Lake Windemere - Bee Balogun

Lake Windermere: How sewage pollution is contaminating the UK’s beauty spots

1 minute read

We’re standing in a meadow by a quiet stream in a beautiful part of the Lake District in Cumbria. Follow this small stream and it will lead you to the breathtaking Lake Windermere, the largest lake in the Lake District, and in England. But as well as stray leaves and insects, this stream carries sewage.

The sewage flows from a nearby sewage processing plant down a storm overflow pipe to this stream, then down to Lake Windermere and from there, into the sea. Although the lake is considered to be one of the UK’s most attractive beauty spots, reports of its contamination have constantly been in the media over the last five years.

This contamination is caused by storm overflow pipes, like the one in this stream, which regularly discharge diluted sewage into our waterways, harming marine habitats and the species that rely on them.

Our Head of Policy and Advocacy Calum Duncan, travelled to Lake Windermere with our Ocean Ambassador Sarah Jackson to assess the site and the damage caused by sewage pollution.

“Although commonplace throughout Britain, storm overflow pipes are only supposed to be operated in emergency situations or extreme rainfall events”, says Calum. “However, they’re used far too routinely - in England alone, last year there were more than 464,00 discharges into the environment, amounting to more than 3.5 million hours.”

These discharges contaminate our waterways and blue spaces, like Lake Windermere,  with harmful products including invisible chemicals. This is something Sarah Jackson knows all too well.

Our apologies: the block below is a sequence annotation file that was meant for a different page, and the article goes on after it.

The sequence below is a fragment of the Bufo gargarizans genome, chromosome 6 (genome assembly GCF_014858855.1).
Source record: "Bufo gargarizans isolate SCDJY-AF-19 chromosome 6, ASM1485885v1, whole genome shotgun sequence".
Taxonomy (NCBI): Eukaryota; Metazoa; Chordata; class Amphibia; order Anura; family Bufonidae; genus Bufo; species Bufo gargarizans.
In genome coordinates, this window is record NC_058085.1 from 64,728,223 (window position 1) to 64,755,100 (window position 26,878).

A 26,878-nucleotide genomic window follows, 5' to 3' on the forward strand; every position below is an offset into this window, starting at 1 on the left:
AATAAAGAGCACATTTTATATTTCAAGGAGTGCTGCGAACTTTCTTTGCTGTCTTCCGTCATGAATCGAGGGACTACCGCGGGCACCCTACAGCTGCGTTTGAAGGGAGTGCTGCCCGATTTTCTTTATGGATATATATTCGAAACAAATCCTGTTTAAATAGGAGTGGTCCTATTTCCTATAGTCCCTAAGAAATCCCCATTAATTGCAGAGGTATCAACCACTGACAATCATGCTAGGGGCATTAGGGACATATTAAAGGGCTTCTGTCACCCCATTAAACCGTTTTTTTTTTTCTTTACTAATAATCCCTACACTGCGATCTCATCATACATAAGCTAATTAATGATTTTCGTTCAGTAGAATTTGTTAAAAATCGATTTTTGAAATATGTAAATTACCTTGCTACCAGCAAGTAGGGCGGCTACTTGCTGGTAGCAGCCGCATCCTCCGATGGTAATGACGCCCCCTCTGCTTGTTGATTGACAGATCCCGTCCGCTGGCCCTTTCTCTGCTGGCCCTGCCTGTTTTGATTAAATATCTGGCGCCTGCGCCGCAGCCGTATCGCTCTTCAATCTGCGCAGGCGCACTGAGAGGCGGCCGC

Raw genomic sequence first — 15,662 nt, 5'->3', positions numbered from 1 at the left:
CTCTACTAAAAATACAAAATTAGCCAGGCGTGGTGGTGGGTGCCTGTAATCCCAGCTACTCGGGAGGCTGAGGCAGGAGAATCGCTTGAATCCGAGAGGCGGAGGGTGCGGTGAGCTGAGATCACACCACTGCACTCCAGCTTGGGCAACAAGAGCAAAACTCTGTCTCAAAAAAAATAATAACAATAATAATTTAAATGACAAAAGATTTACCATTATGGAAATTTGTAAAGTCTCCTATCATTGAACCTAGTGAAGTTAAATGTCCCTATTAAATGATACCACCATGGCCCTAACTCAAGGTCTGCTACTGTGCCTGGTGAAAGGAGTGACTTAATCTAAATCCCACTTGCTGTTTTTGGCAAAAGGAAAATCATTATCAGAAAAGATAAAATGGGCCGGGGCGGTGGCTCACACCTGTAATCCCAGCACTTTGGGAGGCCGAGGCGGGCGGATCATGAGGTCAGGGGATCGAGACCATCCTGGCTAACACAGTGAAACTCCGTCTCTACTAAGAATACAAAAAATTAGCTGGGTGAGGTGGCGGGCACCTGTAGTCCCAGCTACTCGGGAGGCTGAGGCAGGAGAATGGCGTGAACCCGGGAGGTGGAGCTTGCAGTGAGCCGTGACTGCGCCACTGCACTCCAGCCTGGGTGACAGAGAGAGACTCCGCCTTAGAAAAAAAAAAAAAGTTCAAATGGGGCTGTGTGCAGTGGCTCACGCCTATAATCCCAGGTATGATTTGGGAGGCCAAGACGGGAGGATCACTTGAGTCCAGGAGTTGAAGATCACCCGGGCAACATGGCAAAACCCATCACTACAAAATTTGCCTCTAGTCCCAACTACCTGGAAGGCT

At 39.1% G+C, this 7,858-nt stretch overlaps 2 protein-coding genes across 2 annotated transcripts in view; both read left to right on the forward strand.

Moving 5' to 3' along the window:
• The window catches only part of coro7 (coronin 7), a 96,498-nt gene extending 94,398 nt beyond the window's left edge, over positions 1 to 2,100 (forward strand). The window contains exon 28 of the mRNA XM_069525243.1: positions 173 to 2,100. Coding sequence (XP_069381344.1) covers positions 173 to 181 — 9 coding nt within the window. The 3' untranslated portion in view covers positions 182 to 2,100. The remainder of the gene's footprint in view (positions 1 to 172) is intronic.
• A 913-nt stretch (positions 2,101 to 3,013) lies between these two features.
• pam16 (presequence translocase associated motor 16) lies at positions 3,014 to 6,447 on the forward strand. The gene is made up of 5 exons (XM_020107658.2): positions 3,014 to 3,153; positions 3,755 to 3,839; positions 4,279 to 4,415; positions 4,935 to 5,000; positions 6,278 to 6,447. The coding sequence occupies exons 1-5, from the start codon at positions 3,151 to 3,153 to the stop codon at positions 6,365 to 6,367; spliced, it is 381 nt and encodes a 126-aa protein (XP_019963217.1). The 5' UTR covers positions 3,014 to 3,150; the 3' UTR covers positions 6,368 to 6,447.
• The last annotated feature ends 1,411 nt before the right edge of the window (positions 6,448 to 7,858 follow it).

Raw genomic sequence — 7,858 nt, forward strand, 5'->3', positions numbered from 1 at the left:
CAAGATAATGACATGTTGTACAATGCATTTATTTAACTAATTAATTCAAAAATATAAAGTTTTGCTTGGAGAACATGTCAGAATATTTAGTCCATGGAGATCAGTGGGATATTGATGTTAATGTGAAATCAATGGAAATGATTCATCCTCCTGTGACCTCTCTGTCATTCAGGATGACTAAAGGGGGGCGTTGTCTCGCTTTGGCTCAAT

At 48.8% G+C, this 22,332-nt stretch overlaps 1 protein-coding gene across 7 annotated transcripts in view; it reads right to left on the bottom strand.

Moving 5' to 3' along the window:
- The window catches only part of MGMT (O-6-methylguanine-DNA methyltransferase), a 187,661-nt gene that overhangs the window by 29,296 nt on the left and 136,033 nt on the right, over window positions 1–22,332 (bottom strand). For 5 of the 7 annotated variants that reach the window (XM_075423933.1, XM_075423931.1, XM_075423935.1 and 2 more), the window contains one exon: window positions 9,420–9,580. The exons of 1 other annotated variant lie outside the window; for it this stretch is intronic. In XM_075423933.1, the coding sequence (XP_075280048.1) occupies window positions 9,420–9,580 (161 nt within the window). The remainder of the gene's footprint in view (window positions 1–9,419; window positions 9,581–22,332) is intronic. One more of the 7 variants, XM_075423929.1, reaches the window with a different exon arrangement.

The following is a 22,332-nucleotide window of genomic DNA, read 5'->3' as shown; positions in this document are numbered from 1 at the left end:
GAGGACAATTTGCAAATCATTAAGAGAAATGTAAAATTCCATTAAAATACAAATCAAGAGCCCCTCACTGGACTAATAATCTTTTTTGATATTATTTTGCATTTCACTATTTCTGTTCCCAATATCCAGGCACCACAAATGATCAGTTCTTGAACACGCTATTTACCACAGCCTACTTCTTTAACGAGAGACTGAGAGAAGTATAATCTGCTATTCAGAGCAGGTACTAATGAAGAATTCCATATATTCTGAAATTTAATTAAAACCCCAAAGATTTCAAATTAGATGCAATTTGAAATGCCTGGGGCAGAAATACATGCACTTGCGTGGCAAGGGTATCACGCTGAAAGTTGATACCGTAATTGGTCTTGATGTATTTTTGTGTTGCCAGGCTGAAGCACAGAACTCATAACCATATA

Sarah is a champion windsurfer who recently decided to relocate much of her training to the cleaner waters of Tenerife because the health threats posed by contaminated sea water limited the number of areas she could practice, depending on the weather.

Sarah Jackson Ocean Ambassador

“There were some days when I was surfing in sewage,” she says, “it wasn’t just unpleasant, it was also health threatening.”

It opened my eyes to the problem of pollution in our waterways - sewage is especially concerning because it not only contains human waste but from forever chemicals and plastics too.

Sarah Jackson, Champion Windsurfer and Ocean Ambassador

By 2030, the Marine Conservation Society wants an end to the harm caused by sewage discharges into sensitive water bodies including bathing waters, Marine Protected Areas (MPAs) and shellfish waters.

“We’re calling for an end to all discharges of untreated sewage, except in true emergency conditions and extreme rainfall events,” says Calum. “Only then will the future of our beautiful becks, burns, rivers, lakes and ocean be preserved.”

We're urging politicians to prioritise the ocean

Find out more about our Ocean Manifesto